By environment reporter Sarah Clarke
ABC News Online, 15 March 2010
Download the new CSIRO/BoM report here - http://www.csiro.au/resources/State-of-the-Climate.html
The head of Australia's peak science body has spoken out in defence of climate scientists, saying the link between human activity and climate change is beyond doubt.
The head of the CSIRO, Dr Megan Clark, says the evidence of global warming is unquestionable, and in Australia it is backed by years of robust research.
Dr Clark says climate records are being broken every decade and all parts of the nation are warming.
"We are seeing significant evidence of a changing climate," she said.
"If we just take our temperature, all of Australia has experienced warming over the last 50 years. We are warming in every part of the country during every season and as each decade goes by, the records are being broken.
"We are also seeing fewer cold days so we are seeing some very significant long-term trends in Australia's climate."
Dr Clark says the long-term data across a number of measures stacks up in favour of climate change proponents and against those who say the planet is not warming.
"We can certainly look at the long-term trends and any event here or there or a storm here or there really doesn't explain away what we are seeing in these major long-term trends," she said.
"We are also seeing consistency. I think the consistency between our temperatures, what we are seeing in our rainfall, what we are seeing in the increase of carbon dioxide and methane in our atmosphere and of course, what we are now seeing in our oceans.
"So it is not just one measurement that is telling us. It is our observations and science that we are seeing in many areas being consistent."
Dr Clark says the evidence strongly suggests human activity is responsible for the rise.
"We know two things. We know that our CO2 has never risen so quickly. We are now starting to see CO2 and methane in the atmosphere at levels that we just haven't seen for the past 800,000 years, possibly even 20 million years," she said.
"We also know that that rapid increase that we've been measuring was at the same time that we saw the industrial revolution so it is very likely that these two are connected."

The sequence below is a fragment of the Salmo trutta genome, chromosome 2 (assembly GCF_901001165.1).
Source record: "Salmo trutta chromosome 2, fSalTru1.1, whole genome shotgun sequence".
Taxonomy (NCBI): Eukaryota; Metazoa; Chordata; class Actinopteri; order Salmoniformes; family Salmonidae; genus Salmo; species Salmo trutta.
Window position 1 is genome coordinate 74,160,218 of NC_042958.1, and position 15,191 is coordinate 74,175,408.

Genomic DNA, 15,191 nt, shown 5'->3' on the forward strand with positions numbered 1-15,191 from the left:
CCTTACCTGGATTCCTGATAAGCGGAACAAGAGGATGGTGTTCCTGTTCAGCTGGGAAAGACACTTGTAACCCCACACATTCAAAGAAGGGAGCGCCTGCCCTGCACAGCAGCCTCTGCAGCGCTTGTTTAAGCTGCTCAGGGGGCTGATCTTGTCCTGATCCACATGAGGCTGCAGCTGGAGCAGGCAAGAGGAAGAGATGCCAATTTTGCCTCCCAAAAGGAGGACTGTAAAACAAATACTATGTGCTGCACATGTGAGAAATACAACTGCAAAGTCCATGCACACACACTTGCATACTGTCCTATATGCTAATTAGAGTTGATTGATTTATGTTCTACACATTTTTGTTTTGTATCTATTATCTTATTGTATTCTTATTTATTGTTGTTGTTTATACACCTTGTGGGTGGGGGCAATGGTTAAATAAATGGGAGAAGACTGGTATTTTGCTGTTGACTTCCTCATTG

Dr Clark says scepticism is a healthy part of the scientific process and has been considered as part of the climate change debate.
But she says the data needs to be looked at in a systematic way and the evidence backs those who say humans are contributing to global warming.
"Whenever we come into groups with very complex issues as a society, every time we have done that, we should challenge and we do challenge and it brings us back to our observations," she said.
"It makes us re-look at what we are really seeing. It makes us ask those questions, so I think challenge is simply part of coming to understand an issue.
"But at the same time, plucking out a snow storm in the US or a flood in Queensland or a cold day somewhere and trying to use that to explain away some of these long-term trends, of course, we know is not the right way to do it."
Dr Clark says the data the CSIRO has based its conclusions on is both long-term and solid.
"We have been recording and the [weather] bureau has been recording our climate for over 100 years," she said.
"Our records here are extremely robust and of course, CSIRO is studying and researching and looking at those trends for over 50 years so I think we are very blessed in this country to have some very, very robust data and very long-term [data]."